201510692355466605311875
    201622612231913123624
    2017381824373219169232
    2018148126558980859711482
    2019471372712123110089
    202084535314105323
    2021362127472017385347
    20227155636222271127119

    Sources: CCNR calculation based on data from German Federal Waterways and Shipping Administration (WSV), provided by the German Federal Office for Hydrology (BfG), data from the Federal State of Lower Austria and the Danube Commission.

• European inland waterway freight transport suffered from the difficult economic and geopolitical context as well as the low water levels of July and August 2022. Compared to 2021, the amount of cargo transported in Europe (EU-27 plus Switzerland, Serbia and Republic of Moldova), decreased by -5.5% to 485.4 million tonnes and freight transport performance decreased by -10.6% to 122.0 billion TKM.
 
• Transport volume on the entire Rhine (from Basel to the North Sea) decreased by -6.8% in 2022. Apart from coal which increased by around +10.6%, all product segments experienced a decrease, in particular containers (-12.2%), sands, stones and gravels (-12.1%), as well as mineral oil products (-9.5%).
 
• On the Upper and Middle Danube, transport volumes for all cargo segments decreased in 2022, particularly in the downstream direction for grain and other agribulk, which was near to collapse by losing 80% on the Middle Danube. The Lower Danube region, in particular the canals connecting the Danube to the Black Sea, recorded a clear upward trend in goods transport. Transport volumes on the Sulina canal more than doubled in 2022 compared to 2021 driven by the need to support Ukrainian exports of grain via alternative routes.

 

TRANSPORT IN EUROPE AND BY COUNTRY IN MILLION TONNES-KM (TKM)

    TRANSPORT PERFORMANCE IN IWT ON THE NATIONAL TERRITORY OF EACH COUNTRY IN EUROPE – COMPARISON BETWEEN 2021 AND 2022 (IN MILLION TKM)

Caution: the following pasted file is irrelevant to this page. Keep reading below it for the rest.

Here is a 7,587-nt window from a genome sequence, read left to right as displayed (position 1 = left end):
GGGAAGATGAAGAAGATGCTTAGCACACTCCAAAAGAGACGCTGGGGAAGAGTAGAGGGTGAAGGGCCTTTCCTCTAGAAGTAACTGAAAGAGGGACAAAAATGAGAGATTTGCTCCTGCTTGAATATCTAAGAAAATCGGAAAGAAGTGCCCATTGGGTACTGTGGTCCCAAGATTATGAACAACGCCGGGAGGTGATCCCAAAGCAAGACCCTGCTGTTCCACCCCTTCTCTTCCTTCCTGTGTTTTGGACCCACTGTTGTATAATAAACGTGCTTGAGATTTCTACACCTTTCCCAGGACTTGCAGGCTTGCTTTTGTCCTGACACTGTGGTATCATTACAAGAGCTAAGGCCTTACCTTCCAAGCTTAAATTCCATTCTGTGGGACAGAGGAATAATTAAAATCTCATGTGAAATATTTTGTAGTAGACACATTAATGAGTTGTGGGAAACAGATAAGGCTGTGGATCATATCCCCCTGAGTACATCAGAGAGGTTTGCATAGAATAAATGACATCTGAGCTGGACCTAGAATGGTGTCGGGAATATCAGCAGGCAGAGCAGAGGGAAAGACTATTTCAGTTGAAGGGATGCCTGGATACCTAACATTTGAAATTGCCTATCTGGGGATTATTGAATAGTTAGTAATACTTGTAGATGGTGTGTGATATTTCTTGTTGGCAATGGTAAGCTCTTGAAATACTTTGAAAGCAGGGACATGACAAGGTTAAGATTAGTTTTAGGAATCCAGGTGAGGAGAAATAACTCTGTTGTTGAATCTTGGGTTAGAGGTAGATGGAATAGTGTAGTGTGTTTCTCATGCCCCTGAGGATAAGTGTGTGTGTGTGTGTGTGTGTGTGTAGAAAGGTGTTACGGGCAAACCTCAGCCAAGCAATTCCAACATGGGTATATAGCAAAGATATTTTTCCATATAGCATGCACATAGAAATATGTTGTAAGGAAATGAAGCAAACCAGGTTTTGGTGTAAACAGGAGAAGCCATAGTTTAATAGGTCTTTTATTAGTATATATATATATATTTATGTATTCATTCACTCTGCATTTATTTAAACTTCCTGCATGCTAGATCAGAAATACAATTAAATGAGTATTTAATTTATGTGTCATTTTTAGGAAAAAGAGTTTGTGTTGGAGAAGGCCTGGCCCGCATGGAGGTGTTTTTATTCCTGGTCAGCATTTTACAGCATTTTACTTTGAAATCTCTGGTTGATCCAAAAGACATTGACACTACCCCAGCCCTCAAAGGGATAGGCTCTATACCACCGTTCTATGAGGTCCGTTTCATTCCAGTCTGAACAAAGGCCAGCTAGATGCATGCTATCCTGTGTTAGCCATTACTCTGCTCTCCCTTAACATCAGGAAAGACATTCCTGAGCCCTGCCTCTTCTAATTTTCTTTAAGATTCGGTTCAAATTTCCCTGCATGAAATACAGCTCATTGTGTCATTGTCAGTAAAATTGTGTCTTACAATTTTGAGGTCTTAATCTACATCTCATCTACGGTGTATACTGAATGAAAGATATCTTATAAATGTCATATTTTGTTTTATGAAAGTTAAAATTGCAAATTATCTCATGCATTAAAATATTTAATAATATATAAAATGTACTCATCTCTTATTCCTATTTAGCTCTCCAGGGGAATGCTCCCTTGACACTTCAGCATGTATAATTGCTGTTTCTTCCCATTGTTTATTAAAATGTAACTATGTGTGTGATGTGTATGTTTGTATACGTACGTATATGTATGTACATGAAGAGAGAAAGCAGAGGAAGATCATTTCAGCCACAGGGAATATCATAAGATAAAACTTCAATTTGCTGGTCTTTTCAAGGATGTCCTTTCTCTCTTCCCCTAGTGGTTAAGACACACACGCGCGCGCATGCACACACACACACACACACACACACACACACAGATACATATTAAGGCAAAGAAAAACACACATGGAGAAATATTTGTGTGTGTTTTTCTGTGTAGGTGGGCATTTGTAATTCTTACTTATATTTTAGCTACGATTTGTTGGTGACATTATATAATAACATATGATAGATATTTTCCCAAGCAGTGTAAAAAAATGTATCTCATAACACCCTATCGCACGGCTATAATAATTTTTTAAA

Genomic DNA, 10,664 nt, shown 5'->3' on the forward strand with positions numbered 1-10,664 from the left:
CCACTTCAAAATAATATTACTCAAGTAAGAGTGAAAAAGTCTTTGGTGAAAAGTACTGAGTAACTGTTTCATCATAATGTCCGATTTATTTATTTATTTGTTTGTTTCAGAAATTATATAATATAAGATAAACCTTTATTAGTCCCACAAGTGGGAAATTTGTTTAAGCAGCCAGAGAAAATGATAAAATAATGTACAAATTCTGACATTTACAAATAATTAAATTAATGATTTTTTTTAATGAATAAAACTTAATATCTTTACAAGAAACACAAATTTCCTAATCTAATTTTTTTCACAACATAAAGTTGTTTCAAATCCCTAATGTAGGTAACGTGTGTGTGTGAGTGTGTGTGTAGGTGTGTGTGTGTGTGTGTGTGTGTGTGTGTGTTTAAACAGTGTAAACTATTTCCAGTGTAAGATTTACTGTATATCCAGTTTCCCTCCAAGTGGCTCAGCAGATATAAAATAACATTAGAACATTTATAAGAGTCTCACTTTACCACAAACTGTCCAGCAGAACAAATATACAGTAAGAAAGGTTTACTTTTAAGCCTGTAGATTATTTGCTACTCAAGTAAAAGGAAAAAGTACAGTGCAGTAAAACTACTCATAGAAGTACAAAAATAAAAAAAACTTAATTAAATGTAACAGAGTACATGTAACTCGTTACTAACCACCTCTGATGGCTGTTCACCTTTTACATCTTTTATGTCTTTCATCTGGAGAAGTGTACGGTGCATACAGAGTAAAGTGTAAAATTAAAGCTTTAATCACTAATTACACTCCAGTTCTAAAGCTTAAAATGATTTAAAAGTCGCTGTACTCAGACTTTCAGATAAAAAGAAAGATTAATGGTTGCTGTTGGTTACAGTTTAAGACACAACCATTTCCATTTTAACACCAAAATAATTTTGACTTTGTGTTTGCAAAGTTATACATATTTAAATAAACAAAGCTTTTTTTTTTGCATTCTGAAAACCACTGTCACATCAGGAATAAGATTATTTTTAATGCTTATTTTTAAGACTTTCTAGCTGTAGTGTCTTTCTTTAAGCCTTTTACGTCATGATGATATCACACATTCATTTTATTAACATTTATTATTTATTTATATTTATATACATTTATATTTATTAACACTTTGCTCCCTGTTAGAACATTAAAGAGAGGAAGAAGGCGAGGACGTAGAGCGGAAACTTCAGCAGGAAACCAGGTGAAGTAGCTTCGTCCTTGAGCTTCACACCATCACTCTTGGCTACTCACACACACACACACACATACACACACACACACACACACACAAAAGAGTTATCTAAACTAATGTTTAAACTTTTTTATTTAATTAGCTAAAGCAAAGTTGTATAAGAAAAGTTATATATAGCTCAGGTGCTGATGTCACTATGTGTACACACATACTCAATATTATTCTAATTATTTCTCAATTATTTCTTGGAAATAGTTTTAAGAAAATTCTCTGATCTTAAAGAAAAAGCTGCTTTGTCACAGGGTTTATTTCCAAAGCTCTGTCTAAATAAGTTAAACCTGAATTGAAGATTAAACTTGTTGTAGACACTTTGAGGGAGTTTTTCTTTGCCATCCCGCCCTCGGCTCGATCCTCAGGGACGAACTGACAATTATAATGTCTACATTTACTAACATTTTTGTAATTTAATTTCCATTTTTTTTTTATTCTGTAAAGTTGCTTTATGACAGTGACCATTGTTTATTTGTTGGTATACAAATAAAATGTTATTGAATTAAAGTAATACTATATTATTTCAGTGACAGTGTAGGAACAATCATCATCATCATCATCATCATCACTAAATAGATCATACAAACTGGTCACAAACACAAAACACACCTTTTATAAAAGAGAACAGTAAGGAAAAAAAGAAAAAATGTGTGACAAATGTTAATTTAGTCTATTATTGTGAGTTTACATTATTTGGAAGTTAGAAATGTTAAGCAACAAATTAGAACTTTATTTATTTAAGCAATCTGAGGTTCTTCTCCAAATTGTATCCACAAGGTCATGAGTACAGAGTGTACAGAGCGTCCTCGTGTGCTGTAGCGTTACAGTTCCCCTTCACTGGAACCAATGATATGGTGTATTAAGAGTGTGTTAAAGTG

Sources: Eurostat [iww_go_atygo] and [iww_go_qnave], OECD (Switzerland, and the Republic of Moldova), UK Department for Transport
      The share of IWT performance in Europe in 2022 for Ukraine and Italy is not available due to a delay in the publication of the data.

       

      FIGURE 1: IWT TRANSPORT PERFORMANCE IN 2017, 2018, 2019, 2020, 2021 AND 2022 IN MAIN EUROPEAN IWT COUNTRIES (IN MILLION TKM)


      Sources: Eurostat [iww_go_atygo] and [iww_go_qnave], OECD (Switzerlandand the Republic of Moldova), UK Department for Transport. The values for Ukraine, Italy (2022) and Serbia (2017) are not available.
      Note: for the UK, IWT is defined as non-seagoing traffic which takes place entirely within inland waters and sea-river transport (seagoing vessels navigating partly at sea and on inland waterways). In this figure, for the sake of consistency with the methodology used by Eurostat, only the transport performance related to the traffic taking place wholly within inland waters is reported (amounting to 76 million TKM). However, it is worth noting that most of IWT in the UK consists of sea-river transport (amounting to more than 1.3 billion TKM). Overall, the IWT performance in the UK is reported to reach almost 1.4 billion TKM.

       

    • In 2022, in terms of inland navigation for Europe (EU-27 plus Switzerland, Serbia and Republic of Moldova, and excluding Ukraine), freight transport performance decreased by -10.6% compared to 2021 and -5.5% in terms of the cargo volumes transported for EU. Rhine countries (Belgium, France, Germany, Luxembourg, the Netherlands, Switzerland) accounted for 81.9% of total inland waterway transport performance in the EU-27, plus Switzerland, Serbia and the Republic of Moldova. The share for Danube countries was 17.8% (excluding Ukraine).
    •  

      FIGURE 2: INLAND WATERWAY TRANSPORT PERFORMANCE IN EUROPEAN COUNTRIES IN 2022 (IN BILLION TKM) *


      Sources: Eurostat [iww_go_atygo] and [iww_go_qnave], OECD (Switzerlandand the Republic of Moldova), UK Department for Transport
      * Data for Ukraine and Italy were not available for 2022.

       

    • From the total inland waterway transport performance in Europe in 2022, which amounts to around 122 billion TKM (without Ukraine, Switzerland, Serbia, and Republic of Moldova), 74.8% represented transport that crossed a border in one way or another – whether it be in the form of export, import or transit traffic. Transit traffic taken separately had a share of 18.1% and export and import traffic had a share of 28.8% and 27.8%, respectively.
    •  

      FIGURE 3: YEARLY INLAND WATERWAY TRANSPORT PERFORMANCE IN THE EU-27 (IN BILLION TKM) *


      Source: Eurostat [iww_go_atygo]